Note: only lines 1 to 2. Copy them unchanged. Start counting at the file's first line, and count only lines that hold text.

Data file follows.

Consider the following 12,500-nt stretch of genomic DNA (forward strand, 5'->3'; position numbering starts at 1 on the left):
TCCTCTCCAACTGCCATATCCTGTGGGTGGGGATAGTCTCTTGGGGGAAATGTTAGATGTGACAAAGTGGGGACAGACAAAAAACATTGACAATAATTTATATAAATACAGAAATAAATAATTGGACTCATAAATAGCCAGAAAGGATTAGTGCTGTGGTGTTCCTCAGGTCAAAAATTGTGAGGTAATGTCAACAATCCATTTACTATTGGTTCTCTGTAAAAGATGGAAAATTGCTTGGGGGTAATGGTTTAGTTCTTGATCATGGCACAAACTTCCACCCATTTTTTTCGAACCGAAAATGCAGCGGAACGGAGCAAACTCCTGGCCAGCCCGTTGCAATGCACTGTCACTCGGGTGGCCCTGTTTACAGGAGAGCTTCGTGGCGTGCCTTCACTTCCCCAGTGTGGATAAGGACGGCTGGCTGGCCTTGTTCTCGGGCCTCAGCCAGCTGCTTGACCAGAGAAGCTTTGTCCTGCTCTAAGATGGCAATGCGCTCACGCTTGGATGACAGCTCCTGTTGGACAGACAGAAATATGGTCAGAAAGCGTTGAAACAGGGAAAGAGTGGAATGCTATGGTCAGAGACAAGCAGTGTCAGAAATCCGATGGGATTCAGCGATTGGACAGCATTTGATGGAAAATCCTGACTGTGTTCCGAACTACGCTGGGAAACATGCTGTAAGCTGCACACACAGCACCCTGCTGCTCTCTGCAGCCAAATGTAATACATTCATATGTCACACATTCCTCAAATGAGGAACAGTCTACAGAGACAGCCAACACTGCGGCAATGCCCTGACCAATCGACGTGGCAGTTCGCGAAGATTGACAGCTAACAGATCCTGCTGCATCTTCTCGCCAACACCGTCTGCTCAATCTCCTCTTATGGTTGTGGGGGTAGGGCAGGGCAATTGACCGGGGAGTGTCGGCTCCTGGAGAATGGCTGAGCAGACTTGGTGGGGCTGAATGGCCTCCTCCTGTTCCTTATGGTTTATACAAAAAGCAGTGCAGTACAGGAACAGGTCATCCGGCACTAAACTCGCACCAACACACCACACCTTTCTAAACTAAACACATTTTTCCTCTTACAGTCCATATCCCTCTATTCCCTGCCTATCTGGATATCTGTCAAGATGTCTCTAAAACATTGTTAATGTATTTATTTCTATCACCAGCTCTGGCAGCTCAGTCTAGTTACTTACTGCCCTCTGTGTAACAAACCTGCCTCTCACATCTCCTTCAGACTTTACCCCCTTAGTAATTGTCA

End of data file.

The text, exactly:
Consider the following 12,500-nt stretch of genomic DNA (forward strand, 5'->3'; position numbering starts at 1 on the left):
TCCTCTCCAACTGCCATATCCTGTGGGTGGGGATAGTCTCTTGGGGGAAATGTTAGATGTGACAAAGTGGGGACAGACAAAAAACATTGACAATAATTTATATAAATACAGAAATAAATAATTGGACTCATAAATAGCCAGAAAGGATTAGTGCTGTGGTGTTCCTCAGGTCAAAAATTGTGAGGTAATGTCAACAATCCATTTACTATTGGTTCTCTGTAAAAGATGGAAAATTGCTTGGGGGTAATGGTTTAGTTCTTGATCATGGCACAAACTTCCACCCATTTTTTTCGAACCGAAAATGCAGCGGAACGGAGCAAACTCCTGGCCAGCCCGTTGCAATGCACTGTCACTCGGGTGGCCCTGTTTACAGGAGAGCTTCGTGGCGTGCCTTCACTTCCCCAGTGTGGATAAGGACGGCTGGCTGGCCTTGTTCTCGGGCCTCAGCCAGCTGCTTGACCAGAGAAGCTTTGTCCTGCTCTAAGATGGCAATGCGCTCACGCTTGGATGACAGCTCCTGTTGGACAGACAGAAATATGGTCAGAAAGCGTTGAAACAGGGAAAGAGTGGAATGCTATGGTCAGAGACAAGCAGTGTCAGAAATCCGATGGGATTCAGCGATTGGACAGCATTTGATGGAAAATCCTGACTGTGTTCCGAACTACGCTGGGAAACATGCTGTAAGCTGCACACACAGCACCCTGCTGCTCTCTGCAGCCAAATGTAATACATTCATATGTCACACATTCCTCAAATGAGGAACAGTCTACAGAGACAGCCAACACTGCGGCAATGCCCTGACCAATCGACGTGGCAGTTCGCGAAGATTGACAGCTAACAGATCCTGCTGCATCTTCTCGCCAACACCGTCTGCTCAATCTCCTCTTATGGTTGTGGGGGTAGGGCAGGGCAATTGACCGGGGAGTGTCGGCTCCTGGAGAATGGCTGAGCAGACTTGGTGGGGCTGAATGGCCTCCTCCTGTTCCTTATGGTTTATACAAAAAGCAGTGCAGTACAGGAACAGGTCATCCGGCACTAAACTCGCACCAACACACCACACCTTTCTAAACTAAACACATTTTTCCTCTTACAGTCCATATCCCTCTATTCCCTGCCTATCTGGATATCTGTCAAGATGTCTCTAAAACATTGTTAATGTATTTATTTCTATCACCAGCTCTGGCAGCTCAGTCTAGTTACTTACTGCCCTCTGTGTAACAAACCTGCCTCTCACATCTCCTTCAGACTTTACCCCCTTAGTAATTGTCA